Quiver vs quaver

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Quiver is a verb that means to shake slightly, usually it is compared to a shiver or a trembling. A quiver can be the act of quivering or a container for an archer’s arrows.

The adverb form for the verb is quiveringly. The adjective form is quivery, but this is rare and should be used with caution. There is a slight preference for this adjective form outside the United States.

Quaver is a verb that means to shake one’s voice slightly, so that the sounds produced undulate or falter. This is especially when one is feeling fear or worry. It is as if one’s voice is shivering or trembling. It also has a noun form for the action of quavering.

The adverb form is quaveringly, and the adjective form is quavery.

In short, quiver is the shaking of an object or person and quaver is the shaking of one’s voice.

Interestingly, quaver is used most often correctly outside the United States. Whereas within the United States, its more likely to read the erroneous quiver in one’s voice.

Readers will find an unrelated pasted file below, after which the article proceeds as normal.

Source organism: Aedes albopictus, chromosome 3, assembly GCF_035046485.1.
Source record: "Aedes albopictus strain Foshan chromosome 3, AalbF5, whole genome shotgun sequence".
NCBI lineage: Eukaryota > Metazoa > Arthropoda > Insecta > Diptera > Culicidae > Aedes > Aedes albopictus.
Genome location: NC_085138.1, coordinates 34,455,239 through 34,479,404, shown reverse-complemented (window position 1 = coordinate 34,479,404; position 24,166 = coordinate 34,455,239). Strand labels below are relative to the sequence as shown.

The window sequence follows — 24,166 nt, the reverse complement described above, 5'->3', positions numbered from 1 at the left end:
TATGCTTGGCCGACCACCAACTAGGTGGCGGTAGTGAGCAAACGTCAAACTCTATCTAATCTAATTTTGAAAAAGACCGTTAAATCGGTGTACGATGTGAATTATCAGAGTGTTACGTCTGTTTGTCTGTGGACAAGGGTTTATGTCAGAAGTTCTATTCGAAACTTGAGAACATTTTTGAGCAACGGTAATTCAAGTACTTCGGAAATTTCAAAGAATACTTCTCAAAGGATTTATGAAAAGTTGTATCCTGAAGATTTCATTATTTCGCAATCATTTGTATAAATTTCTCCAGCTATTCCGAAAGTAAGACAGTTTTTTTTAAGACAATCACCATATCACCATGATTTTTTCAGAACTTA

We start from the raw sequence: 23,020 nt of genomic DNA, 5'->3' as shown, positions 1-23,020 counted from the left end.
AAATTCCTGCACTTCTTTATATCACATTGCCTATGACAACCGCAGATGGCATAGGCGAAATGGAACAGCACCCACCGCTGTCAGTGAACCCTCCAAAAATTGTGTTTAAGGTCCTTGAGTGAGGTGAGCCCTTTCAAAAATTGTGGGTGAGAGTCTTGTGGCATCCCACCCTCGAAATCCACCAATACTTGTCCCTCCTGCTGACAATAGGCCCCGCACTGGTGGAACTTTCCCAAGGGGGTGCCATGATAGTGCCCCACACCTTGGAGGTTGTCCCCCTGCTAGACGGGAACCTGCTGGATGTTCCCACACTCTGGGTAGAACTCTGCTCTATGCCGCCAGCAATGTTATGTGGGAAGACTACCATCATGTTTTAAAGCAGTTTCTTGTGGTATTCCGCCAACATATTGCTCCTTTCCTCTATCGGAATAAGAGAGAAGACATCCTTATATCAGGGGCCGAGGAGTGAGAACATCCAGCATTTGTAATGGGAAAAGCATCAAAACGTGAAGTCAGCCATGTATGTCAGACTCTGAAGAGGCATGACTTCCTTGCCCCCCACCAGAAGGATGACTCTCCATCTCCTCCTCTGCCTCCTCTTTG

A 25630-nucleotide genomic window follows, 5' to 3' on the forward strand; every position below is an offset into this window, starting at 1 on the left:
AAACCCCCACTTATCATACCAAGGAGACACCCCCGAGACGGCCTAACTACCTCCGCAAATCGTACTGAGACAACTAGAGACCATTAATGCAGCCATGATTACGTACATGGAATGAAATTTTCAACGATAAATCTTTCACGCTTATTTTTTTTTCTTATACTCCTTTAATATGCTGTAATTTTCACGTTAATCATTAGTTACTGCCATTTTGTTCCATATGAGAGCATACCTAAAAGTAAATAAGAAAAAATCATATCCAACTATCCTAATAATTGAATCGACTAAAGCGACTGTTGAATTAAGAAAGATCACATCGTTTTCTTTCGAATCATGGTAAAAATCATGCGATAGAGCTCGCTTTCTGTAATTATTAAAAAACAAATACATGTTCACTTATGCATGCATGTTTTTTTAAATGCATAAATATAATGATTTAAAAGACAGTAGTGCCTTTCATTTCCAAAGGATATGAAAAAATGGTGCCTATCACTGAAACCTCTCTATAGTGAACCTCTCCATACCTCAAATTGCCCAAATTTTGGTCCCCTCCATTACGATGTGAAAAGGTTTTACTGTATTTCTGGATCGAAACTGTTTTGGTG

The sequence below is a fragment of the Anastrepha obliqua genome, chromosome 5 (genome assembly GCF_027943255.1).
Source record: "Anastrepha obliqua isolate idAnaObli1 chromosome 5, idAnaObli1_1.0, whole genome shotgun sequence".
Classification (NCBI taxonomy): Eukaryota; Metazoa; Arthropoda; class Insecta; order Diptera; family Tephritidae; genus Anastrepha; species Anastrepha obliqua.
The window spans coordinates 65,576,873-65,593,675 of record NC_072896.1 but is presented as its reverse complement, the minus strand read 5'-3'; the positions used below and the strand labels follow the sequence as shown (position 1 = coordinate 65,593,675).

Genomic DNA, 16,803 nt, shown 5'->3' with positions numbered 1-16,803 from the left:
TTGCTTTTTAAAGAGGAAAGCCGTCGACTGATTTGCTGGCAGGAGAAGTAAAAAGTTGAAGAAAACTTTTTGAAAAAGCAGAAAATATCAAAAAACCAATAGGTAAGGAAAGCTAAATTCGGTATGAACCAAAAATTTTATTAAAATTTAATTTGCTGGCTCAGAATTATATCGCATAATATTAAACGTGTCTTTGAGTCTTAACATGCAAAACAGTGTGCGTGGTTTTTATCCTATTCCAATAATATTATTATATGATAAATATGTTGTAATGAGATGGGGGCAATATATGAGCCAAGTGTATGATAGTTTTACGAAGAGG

For months, I’ve been fretting for a sick friend, and just when he was back eating cheeseburgers and being a general pain in the tookus once again, our adjustable mortgage jumped 0.75 percentage point — a quiver, a caress. [Los Angeles Times]

Dan Willson, the Edinburgh-based singer-songwriter behind Withered Hand, is quiveringly diffident between songs, but powerfully engaged during them. [The Guardian]

And as he talks about his wife having other health problems now, noting that “we’re not alone in this”, there is even the faintest quaver in Tebbit’s voice. [Irish Times]

He still loves noisy, overloaded mixes; he still has an imagination that mixes the cosmic and the macabre, flinging around lyrics like “Perfect-looking humanoids we’re all that remains/Identically insane, our rotting little brains,” in his high, quavery voice. [The New York Times]

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